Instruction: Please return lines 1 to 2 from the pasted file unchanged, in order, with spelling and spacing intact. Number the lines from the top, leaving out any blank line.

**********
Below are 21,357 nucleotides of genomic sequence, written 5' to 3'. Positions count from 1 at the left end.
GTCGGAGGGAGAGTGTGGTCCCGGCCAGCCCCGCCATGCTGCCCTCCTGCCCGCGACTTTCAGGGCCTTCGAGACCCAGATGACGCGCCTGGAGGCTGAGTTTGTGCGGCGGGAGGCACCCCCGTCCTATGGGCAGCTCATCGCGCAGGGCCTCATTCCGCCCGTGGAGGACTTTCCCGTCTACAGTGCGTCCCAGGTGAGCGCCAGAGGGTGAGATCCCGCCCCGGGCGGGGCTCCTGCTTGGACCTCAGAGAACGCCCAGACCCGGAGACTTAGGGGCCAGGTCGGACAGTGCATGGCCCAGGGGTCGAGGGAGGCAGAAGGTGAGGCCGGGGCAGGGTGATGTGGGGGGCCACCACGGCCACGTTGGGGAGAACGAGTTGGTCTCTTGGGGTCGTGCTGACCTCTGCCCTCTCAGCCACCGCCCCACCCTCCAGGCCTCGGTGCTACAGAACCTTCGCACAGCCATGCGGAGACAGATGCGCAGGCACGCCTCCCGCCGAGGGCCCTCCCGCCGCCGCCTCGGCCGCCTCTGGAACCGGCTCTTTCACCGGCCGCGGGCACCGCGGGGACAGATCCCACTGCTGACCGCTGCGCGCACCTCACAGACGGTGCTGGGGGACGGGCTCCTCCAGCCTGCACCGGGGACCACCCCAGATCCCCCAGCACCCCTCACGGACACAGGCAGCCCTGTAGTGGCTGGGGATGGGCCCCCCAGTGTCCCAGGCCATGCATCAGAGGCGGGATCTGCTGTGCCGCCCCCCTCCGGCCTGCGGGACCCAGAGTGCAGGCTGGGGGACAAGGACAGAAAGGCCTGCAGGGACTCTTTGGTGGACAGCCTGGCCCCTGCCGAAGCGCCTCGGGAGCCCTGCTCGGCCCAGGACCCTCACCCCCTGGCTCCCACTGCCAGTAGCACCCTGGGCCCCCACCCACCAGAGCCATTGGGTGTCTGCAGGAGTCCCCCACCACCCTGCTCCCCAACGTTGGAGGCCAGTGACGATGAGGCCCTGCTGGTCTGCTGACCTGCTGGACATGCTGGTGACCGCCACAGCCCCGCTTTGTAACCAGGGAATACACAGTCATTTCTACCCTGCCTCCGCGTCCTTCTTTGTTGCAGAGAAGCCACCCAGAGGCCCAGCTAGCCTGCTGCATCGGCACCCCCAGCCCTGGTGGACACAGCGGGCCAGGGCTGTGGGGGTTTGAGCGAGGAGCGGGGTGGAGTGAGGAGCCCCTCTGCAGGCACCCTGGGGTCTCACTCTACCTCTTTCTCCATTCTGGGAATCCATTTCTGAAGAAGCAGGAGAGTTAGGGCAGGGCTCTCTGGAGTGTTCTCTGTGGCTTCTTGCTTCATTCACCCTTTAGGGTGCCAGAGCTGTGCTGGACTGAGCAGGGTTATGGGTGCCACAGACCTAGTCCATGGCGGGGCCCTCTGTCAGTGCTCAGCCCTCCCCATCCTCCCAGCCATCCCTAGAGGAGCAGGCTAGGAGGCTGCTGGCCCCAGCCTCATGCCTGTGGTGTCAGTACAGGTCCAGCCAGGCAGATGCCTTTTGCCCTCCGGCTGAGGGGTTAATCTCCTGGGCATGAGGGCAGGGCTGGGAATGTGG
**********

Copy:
Below are 21,357 nucleotides of genomic sequence, written 5' to 3'. Positions count from 1 at the left end.
GTCGGAGGGAGAGTGTGGTCCCGGCCAGCCCCGCCATGCTGCCCTCCTGCCCGCGACTTTCAGGGCCTTCGAGACCCAGATGACGCGCCTGGAGGCTGAGTTTGTGCGGCGGGAGGCACCCCCGTCCTATGGGCAGCTCATCGCGCAGGGCCTCATTCCGCCCGTGGAGGACTTTCCCGTCTACAGTGCGTCCCAGGTGAGCGCCAGAGGGTGAGATCCCGCCCCGGGCGGGGCTCCTGCTTGGACCTCAGAGAACGCCCAGACCCGGAGACTTAGGGGCCAGGTCGGACAGTGCATGGCCCAGGGGTCGAGGGAGGCAGAAGGTGAGGCCGGGGCAGGGTGATGTGGGGGGCCACCACGGCCACGTTGGGGAGAACGAGTTGGTCTCTTGGGGTCGTGCTGACCTCTGCCCTCTCAGCCACCGCCCCACCCTCCAGGCCTCGGTGCTACAGAACCTTCGCACAGCCATGCGGAGACAGATGCGCAGGCACGCCTCCCGCCGAGGGCCCTCCCGCCGCCGCCTCGGCCGCCTCTGGAACCGGCTCTTTCACCGGCCGCGGGCACCGCGGGGACAGATCCCACTGCTGACCGCTGCGCGCACCTCACAGACGGTGCTGGGGGACGGGCTCCTCCAGCCTGCACCGGGGACCACCCCAGATCCCCCAGCACCCCTCACGGACACAGGCAGCCCTGTAGTGGCTGGGGATGGGCCCCCCAGTGTCCCAGGCCATGCATCAGAGGCGGGATCTGCTGTGCCGCCCCCCTCCGGCCTGCGGGACCCAGAGTGCAGGCTGGGGGACAAGGACAGAAAGGCCTGCAGGGACTCTTTGGTGGACAGCCTGGCCCCTGCCGAAGCGCCTCGGGAGCCCTGCTCGGCCCAGGACCCTCACCCCCTGGCTCCCACTGCCAGTAGCACCCTGGGCCCCCACCCACCAGAGCCATTGGGTGTCTGCAGGAGTCCCCCACCACCCTGCTCCCCAACGTTGGAGGCCAGTGACGATGAGGCCCTGCTGGTCTGCTGACCTGCTGGACATGCTGGTGACCGCCACAGCCCCGCTTTGTAACCAGGGAATACACAGTCATTTCTACCCTGCCTCCGCGTCCTTCTTTGTTGCAGAGAAGCCACCCAGAGGCCCAGCTAGCCTGCTGCATCGGCACCCCCAGCCCTGGTGGACACAGCGGGCCAGGGCTGTGGGGGTTTGAGCGAGGAGCGGGGTGGAGTGAGGAGCCCCTCTGCAGGCACCCTGGGGTCTCACTCTACCTCTTTCTCCATTCTGGGAATCCATTTCTGAAGAAGCAGGAGAGTTAGGGCAGGGCTCTCTGGAGTGTTCTCTGTGGCTTCTTGCTTCATTCACCCTTTAGGGTGCCAGAGCTGTGCTGGACTGAGCAGGGTTATGGGTGCCACAGACCTAGTCCATGGCGGGGCCCTCTGTCAGTGCTCAGCCCTCCCCATCCTCCCAGCCATCCCTAGAGGAGCAGGCTAGGAGGCTGCTGGCCCCAGCCTCATGCCTGTGGTGTCAGTACAGGTCCAGCCAGGCAGATGCCTTTTGCCCTCCGGCTGAGGGGTTAATCTCCTGGGCATGAGGGCAGGGCTGGGAATGTGG